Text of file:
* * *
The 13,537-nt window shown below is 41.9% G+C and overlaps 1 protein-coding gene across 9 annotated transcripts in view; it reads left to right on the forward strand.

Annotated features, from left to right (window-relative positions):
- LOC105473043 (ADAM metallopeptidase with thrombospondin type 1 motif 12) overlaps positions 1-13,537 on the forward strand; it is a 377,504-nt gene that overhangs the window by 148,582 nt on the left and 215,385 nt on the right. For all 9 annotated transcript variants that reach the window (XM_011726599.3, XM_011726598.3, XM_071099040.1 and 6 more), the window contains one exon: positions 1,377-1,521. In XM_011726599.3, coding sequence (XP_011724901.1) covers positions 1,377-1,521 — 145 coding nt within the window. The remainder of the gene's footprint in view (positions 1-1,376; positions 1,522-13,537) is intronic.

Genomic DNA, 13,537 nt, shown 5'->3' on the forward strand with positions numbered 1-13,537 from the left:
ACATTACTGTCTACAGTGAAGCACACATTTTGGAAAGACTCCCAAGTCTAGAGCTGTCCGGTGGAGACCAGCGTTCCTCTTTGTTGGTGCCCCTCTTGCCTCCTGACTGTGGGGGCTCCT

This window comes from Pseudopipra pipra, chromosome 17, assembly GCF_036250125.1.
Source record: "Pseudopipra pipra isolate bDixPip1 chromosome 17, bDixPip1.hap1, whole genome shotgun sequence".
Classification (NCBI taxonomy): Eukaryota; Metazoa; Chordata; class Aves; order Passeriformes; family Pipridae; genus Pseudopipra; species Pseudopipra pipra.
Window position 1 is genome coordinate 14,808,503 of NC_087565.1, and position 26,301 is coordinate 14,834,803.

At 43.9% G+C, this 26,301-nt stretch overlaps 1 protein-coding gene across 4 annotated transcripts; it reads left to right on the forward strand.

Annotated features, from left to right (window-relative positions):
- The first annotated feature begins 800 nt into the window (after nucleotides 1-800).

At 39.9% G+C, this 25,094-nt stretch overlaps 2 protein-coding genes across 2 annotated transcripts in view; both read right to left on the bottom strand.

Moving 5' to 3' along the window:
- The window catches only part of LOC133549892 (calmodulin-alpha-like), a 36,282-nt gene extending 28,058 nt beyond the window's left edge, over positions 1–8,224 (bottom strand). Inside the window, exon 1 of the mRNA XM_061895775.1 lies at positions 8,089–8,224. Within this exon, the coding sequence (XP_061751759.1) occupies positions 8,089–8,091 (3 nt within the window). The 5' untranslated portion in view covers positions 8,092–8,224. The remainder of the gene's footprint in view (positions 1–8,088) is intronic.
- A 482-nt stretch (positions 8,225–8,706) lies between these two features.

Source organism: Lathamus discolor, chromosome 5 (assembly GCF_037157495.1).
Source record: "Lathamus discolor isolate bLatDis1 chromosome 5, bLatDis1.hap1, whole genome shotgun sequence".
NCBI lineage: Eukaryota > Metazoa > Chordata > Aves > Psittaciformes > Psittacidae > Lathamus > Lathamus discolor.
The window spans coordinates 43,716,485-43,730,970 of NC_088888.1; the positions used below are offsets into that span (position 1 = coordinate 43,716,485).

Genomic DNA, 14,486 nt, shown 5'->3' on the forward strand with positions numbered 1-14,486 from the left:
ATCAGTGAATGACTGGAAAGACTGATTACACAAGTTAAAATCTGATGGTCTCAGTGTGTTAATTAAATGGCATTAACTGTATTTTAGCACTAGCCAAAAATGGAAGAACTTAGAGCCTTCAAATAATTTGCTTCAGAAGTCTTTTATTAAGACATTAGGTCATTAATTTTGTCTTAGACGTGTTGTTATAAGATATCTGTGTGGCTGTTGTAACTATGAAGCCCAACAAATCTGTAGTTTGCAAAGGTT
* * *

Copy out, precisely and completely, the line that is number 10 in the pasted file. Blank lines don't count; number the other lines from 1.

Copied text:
At 43.9% G+C, this 26,301-nt stretch overlaps 1 protein-coding gene across 4 annotated transcripts; it reads left to right on the forward strand.